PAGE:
We should help allies improve their air- and sea-launched conventional strike capabilities by facilitating sales of the extended-range variant of the Joint Air-to-Surface Standoff Missile (JASSM-ER) and sea-based Tomahawk cruise missile.

Third, we should remind Russia that NATO remains a nuclear alliance with the capabilities and the political resolve to counter the increased nuclear threat posed by Russia’s illegal cruise missile. At the Warsaw Summit last July, NATO leaders endorsed a number of actions to bolster allied nuclear planning and readiness.  

NATO should implement these initiatives and make clear that Moscow should have no illusion it could succeed in employing limited nuclear strikes to “de-escalate” a conventional conflict.

Fourth, United States and NATO should deploy limited defenses against cruise missiles to protect key alliance assets in the event of conflict with Russia, degrading the effectiveness of Russia’s illegal GLCM. However, we should not reorient NATO’s ballistic missile defenses toward Russia (and away from countering Iran and other Middle Eastern threats); this would be extremely expensive and technologically challenging, and could undermine strategic stability.

All these steps are permissible under the INF and New Strategic Arms Reduction (New START) treaties and would build upon existing capabilities and programs. We do not recommend that the United States develop and deploy its own intermediate-range GLCM to counter Russia’s violation.  

Beyond the high cost and long lead-time this would entail, a U.S. request to deploy an intermediate -range GLCM in Europe could generate strong political opposition, as we saw in the early 1980s, and provide an opening for Russian wedge-driving. U.S. and allied military requirements can be met with air- and sea-launched cruise missiles, with less risk of political controversy.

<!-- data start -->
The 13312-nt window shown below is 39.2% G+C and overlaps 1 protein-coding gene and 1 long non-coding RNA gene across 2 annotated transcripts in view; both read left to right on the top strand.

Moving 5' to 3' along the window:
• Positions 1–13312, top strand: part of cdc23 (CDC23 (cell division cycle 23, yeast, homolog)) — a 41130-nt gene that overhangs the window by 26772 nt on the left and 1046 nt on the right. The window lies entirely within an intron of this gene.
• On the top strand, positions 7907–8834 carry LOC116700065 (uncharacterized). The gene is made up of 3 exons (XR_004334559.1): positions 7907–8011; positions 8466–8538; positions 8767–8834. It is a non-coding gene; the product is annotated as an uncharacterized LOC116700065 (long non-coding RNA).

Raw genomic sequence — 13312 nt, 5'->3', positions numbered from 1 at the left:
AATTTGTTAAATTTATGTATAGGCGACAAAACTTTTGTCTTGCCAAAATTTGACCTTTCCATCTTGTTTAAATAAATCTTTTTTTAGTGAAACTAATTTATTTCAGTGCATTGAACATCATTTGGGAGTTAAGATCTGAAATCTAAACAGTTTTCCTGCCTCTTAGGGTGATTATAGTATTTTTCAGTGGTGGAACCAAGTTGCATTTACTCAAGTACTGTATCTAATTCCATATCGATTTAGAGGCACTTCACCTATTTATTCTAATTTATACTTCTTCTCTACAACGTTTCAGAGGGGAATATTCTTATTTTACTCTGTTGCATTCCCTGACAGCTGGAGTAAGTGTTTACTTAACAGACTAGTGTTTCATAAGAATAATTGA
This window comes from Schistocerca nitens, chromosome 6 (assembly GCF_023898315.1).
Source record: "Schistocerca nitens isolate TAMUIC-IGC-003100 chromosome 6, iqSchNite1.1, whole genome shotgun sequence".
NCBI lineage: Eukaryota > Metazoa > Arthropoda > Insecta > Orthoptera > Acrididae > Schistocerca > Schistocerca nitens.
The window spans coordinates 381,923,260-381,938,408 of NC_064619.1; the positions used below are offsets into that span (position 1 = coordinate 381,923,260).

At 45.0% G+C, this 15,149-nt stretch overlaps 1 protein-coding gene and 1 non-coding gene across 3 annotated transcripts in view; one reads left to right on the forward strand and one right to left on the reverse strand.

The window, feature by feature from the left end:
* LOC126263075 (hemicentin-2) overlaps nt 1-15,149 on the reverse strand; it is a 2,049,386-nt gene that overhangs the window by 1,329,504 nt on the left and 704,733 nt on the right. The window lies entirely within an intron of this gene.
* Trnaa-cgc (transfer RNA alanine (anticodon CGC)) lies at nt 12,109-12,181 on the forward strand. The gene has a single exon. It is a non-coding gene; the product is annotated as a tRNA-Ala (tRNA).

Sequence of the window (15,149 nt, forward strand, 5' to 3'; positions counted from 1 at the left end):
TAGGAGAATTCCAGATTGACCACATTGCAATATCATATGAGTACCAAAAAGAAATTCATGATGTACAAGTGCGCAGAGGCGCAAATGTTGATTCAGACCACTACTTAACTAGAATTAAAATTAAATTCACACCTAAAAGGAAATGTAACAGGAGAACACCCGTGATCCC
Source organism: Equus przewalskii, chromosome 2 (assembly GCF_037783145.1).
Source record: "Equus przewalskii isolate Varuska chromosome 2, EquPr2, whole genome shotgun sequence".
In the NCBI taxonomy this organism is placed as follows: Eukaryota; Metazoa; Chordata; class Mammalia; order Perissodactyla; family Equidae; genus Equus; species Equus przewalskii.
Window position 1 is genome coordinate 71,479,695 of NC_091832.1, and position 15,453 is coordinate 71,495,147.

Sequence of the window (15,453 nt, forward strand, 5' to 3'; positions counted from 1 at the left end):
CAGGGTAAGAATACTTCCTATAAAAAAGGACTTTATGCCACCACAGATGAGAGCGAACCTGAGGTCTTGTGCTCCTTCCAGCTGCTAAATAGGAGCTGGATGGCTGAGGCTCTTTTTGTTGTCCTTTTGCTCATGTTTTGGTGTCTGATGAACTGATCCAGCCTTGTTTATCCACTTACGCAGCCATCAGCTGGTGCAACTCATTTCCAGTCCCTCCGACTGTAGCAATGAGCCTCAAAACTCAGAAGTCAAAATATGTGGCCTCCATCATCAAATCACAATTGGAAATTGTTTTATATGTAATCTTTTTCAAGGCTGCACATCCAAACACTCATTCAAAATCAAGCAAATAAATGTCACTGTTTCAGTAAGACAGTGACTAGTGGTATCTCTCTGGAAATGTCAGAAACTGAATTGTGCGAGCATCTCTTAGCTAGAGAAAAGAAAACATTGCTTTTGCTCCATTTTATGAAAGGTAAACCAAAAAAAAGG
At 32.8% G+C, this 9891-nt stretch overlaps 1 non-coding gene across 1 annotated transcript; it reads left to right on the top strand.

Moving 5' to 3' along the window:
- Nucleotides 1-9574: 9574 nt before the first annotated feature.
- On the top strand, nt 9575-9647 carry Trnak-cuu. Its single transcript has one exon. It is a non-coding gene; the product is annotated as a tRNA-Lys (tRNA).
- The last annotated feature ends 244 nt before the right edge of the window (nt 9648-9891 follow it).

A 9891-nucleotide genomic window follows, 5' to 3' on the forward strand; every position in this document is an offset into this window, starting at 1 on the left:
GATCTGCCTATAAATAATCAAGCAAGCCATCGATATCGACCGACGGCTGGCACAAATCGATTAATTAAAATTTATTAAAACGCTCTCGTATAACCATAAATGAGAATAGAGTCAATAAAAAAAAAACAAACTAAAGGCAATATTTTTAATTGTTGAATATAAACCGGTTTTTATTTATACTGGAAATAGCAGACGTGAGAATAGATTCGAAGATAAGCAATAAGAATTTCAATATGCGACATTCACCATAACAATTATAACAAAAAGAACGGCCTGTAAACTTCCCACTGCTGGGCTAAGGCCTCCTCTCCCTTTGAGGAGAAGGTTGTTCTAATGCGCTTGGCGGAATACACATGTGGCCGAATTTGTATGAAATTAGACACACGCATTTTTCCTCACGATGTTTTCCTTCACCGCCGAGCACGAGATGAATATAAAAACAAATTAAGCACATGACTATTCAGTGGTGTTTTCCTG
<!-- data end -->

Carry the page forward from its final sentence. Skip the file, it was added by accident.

Nor do we support withdrawing from New START or other arms control agreements in response to the Russians’ INF Treaty violation. Russia remains in compliance with the ceilings and verification requirements of New START. Continued implementation of the treaty is in U.S. national security interests, and unilateral U.S. withdrawal would cause high anxiety among our allies.  

If issues of non-compliance with New START arise, they can be addressed through the mechanisms established by the treaty.

 

Alexander Vershbow is a distinguished fellow at the Atlantic Council’s Brent Scowcroft Center on International Security. He served as U.S. ambassador to NATO (1998-2001); to the Russian Federation (2001-05); and to the Republic of Korea (2005-08). He was the deputy secretary general of NATO from February 2012 to October 2016.

Frank A. Rose is a nonresident senior fellow for the Atlantic Council’s Brent Scowcroft Center on International Security. Rose served as assistant secretary of state for arms control, verification and compliance from 2014-17. From 2009 to 2014, Rose served as the deputy assistant secretary of state for space and defense policy.